Wednesday, December 12, 2012

Tips on Reading to a Crowd

Tonight I thought I'd recount for you my first experience giving a book reading to a crowd as a new author. As many of you know, my first book isn’t scheduled to be released until spring 2013 through Tate Publishing Enterprises, LLC . However, I had the privilege to read an excerpt from book 1 at my writers club on Monday night.
 
At last month’s meeting, the club members were invited to volunteer to read some of their work for up to five minutes at this Monday’s holiday potluck. Attendees to the potluck included the writer’s club members, their guests and their families.

I volunteered to read with some encouragement. So I’ve known for a month that I had to pick something to read. After weeks of back and forth I managed to narrow it down to three choices.

1)  A dementedly scary and violent encounter my main character, Melanie, experiences.

2) A deeply heartfelt moment of internal reflection from the mind of a love interest.
 
3)  Or a lighthearted and sarcastic moment between my main character Melanie and her best friend Elisabeth while they are out on a shopping spree.

I read all the options to my husband, the poor man…He suggested the light hearted excerpt given that it was going to be read during a festive event. Good advice I think. After all, I didn’t want to scare any kiddies if someone brought their cubs, or give the gentle spirited souls present possible nightmares with the violent scene, so lighthearted sarcastic humor it was.

I was more nervous reading a five page excerpt from Book 1 then I was reading to my entire class in 2nd grade! And in second grade, I could barely read which forced me to have to make up most of the book up as I went along based intuitively from my interpretation of the pictures! Hmm…maybe that’s where the whole writing a book thing started…more on that later.

Anyway, getting nervous in front of people was sort of a new experience for me. Normally I’m all for it and handle it just fine being that I’m a socialite and tend to enjoy myself once I’m up there. However, I’ve never had to read something that has been kept so close and personal to me. I was about to share to a group of people part of my book! Yikes!

I’ve been so secretive about my books and even writing up until I got a publishing contract. Only two other living souls have read it. Well, other than those individuals who work for my publisher being that it’s their job to review it. So reading it out loud to a group of new acquaintances and strangers to hear made my heart race, my face turn bright red, and my body jitter with unbridled nerves and adrenaline.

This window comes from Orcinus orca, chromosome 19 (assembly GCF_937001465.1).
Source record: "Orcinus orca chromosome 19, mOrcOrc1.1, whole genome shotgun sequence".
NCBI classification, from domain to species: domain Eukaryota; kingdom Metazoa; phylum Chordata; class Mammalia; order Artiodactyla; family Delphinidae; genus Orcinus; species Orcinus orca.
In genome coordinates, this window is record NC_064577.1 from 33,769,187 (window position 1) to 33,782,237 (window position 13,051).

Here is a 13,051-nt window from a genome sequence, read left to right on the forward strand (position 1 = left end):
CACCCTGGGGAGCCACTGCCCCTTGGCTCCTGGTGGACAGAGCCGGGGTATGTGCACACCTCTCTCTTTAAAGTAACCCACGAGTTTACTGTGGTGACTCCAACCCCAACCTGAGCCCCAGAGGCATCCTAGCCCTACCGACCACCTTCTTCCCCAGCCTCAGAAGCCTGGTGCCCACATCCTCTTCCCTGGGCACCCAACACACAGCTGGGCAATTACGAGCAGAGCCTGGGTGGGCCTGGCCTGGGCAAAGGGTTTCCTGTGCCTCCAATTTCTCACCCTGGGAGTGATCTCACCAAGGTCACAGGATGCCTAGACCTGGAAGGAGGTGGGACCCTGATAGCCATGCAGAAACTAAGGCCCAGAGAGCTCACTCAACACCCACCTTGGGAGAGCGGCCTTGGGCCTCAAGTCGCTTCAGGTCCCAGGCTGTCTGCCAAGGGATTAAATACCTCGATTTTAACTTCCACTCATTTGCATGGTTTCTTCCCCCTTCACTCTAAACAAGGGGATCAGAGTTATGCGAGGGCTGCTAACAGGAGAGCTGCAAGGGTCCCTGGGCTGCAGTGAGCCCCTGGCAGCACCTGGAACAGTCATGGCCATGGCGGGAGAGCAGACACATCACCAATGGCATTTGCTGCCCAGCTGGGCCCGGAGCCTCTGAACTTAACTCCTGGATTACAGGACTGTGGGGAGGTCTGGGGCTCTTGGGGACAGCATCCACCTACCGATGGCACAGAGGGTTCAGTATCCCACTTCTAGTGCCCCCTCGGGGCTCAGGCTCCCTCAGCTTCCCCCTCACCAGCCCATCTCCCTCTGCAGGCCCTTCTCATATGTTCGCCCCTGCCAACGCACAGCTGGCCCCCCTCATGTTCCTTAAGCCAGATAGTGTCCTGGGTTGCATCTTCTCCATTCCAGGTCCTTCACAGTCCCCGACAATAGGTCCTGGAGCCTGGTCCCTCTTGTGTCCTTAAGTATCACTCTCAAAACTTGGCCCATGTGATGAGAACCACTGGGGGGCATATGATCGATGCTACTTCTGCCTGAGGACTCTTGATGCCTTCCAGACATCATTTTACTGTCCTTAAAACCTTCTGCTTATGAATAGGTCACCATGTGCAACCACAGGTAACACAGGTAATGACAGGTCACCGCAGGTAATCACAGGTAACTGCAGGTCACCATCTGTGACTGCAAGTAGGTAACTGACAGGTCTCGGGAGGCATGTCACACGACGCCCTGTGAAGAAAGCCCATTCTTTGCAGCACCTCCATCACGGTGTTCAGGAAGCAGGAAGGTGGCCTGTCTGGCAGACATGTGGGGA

Adding to my mental battle, was the knowledge that I was reading to a room full of published authors, aspiring authors and members of the club’s critique group. My fears were unfounded…they were all very kind, laughed at the humor and sarcasm, and gave me positive feedback such as, “great descriptions” or “that was wonderful!”

I had all the speech tips bouncing around in my memory from college but it all went shooting out of my head like mental diarrhea as soon as I got up there. I tried to read slowly and look up at the crowd from time to time, but I was so nervous I just barged ahead like the newbie author I am.

I tried not to run back to my seat when it was over. My face was hot, burning red, oh yes, I could feel my red skin betraying me, and I was almost trembling internally. Auh! I hate it when I turn red…the bane of my existence!

A dear friend and fellow author, John Marchel, who is also a member of my writers club, gave me 5 helpful little tips when I sat back down. He’d been writing them down on a little piece of yellow paper for me while I was up there reading. He slipped it to me after I sat down.

Below are John’s words of wisdom. I’ve heard them before, but it’s worth noting and heeding if you plan on making a speech or reading to a crowd anytime soon. Practice makes perfect, and practice in front of a mirror might do me some good the next time around.

Tips for Reading In Front of a Crowd

1. Slow Down
2. Pause to let people laugh or wonder
3. Pause between paragraphs. Don’t barge on ahead – my bad
4. Emphasize certain words with a mimic. For example: “She smiled mischievously”
5. Look up and work the room. Make eye contact at one end and each time you look up, move across the room and then back.

I hope that helps someone out there. I’m definitely going to try and keep these tips in my brain the next time I read in front of a room. And there will be a next time!
 

R. J. Machado De Quevedo
Follow me on Twitter under @TheDeceiverBook

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